Various operation modes have been proposed for controlling the operation of cache memory included in an information processor. Two known types of operation modes for controlling operation of cache memory are the write through operation mode and the copyback or writeback operation mode. The write through operation mode operates by permitting the central processing unit to always gain access to both the cache memory and the main memory. In the write through operation mode the contents stored in the main memory always agree with the contents stored in the cache memory being that the main memory is updated each time the central processing unit writes into the cache memory. The copyback or writeback operation mode operates by permitting the central processing unit to only gain access to the cache memory. Thus, when the information to be accessed does not exist in the cache memory the information is obtained from the main memory and stored in the cache memory. In the copyback or writeback operation mode apparatus is provided for automatically copying the contents stored in the cache memory into the main memory so as to bring the contempts of the main memory into agreement with the contents of the cache memory as needed. The write through and copyback or writeback operation modes are used to ensure the integrity of data between the main memory and the cache memory.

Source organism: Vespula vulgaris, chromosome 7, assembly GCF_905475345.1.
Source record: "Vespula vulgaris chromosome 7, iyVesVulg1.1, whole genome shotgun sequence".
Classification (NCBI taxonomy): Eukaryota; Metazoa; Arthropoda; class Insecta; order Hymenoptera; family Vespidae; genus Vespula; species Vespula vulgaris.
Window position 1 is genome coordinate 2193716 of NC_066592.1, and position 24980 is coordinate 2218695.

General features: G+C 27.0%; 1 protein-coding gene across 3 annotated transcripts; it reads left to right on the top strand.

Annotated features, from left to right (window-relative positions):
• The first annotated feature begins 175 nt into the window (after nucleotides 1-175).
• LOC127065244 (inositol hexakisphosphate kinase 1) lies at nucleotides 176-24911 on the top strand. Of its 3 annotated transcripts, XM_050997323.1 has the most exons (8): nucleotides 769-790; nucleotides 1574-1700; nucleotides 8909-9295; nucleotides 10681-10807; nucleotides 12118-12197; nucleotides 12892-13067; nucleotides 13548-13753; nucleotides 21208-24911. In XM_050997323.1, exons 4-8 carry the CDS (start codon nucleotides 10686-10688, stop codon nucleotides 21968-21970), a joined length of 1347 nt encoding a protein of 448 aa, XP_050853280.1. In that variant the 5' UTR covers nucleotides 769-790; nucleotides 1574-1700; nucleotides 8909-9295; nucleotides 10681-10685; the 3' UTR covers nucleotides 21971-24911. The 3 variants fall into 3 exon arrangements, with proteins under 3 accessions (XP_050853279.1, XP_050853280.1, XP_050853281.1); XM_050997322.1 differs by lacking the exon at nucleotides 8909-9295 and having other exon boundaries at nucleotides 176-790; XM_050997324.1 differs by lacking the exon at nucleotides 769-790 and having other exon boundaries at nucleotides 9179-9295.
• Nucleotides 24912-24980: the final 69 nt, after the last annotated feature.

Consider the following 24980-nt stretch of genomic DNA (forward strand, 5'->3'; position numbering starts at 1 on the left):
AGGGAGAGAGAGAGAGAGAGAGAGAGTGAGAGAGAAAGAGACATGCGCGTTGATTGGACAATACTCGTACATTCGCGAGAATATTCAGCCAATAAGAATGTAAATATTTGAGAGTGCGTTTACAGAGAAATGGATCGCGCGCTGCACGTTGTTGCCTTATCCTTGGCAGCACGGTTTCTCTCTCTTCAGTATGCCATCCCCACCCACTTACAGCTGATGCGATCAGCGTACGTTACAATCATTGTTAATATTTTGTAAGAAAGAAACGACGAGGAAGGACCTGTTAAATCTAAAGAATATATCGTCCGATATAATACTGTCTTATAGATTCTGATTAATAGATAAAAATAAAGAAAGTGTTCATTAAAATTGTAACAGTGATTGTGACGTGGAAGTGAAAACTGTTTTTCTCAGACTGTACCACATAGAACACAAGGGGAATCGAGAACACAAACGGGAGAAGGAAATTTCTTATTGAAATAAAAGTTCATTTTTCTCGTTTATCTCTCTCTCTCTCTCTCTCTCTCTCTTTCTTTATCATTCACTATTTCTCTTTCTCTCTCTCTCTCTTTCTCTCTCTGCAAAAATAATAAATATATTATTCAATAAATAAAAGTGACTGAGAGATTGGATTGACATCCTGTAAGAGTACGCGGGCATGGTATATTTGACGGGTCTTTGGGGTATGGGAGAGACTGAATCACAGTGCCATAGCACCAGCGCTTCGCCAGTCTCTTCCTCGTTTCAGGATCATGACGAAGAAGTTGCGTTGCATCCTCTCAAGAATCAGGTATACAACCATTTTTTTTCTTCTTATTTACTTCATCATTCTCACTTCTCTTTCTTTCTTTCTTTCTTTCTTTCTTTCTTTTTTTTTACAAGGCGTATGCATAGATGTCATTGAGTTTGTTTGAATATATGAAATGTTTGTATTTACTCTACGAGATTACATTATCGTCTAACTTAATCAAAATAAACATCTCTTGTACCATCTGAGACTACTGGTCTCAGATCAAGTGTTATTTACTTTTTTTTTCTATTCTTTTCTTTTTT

Other such operation modes for controlling the operation of a cache memory included in an information processor so as to ensure the consistency in data between the cache memory and the main memory are disclosed by "A Survey of Cache Coherence Schemes for Multiprocessors", p. Stenstrom, Computer, June 1991, pp. 12-24 and "A Case for Direct-Mapped Caches", M. D. Hill, Computer, December 1988, pp. 25-40.

In Japanese Laid-Open Patent Publication No. 2-41537 a method is disclosed for controlling cache memory operated in the write through operation mode to perform error recovery in the event of an error detected in the contents of the cache memory. In this method when an error in the contents of the cache memory is detected the main memory is accessed with the address at which the error has occurred and the contents stored in the main memory are copied into the cache memory to correct the error. Thereafter operation is resumed.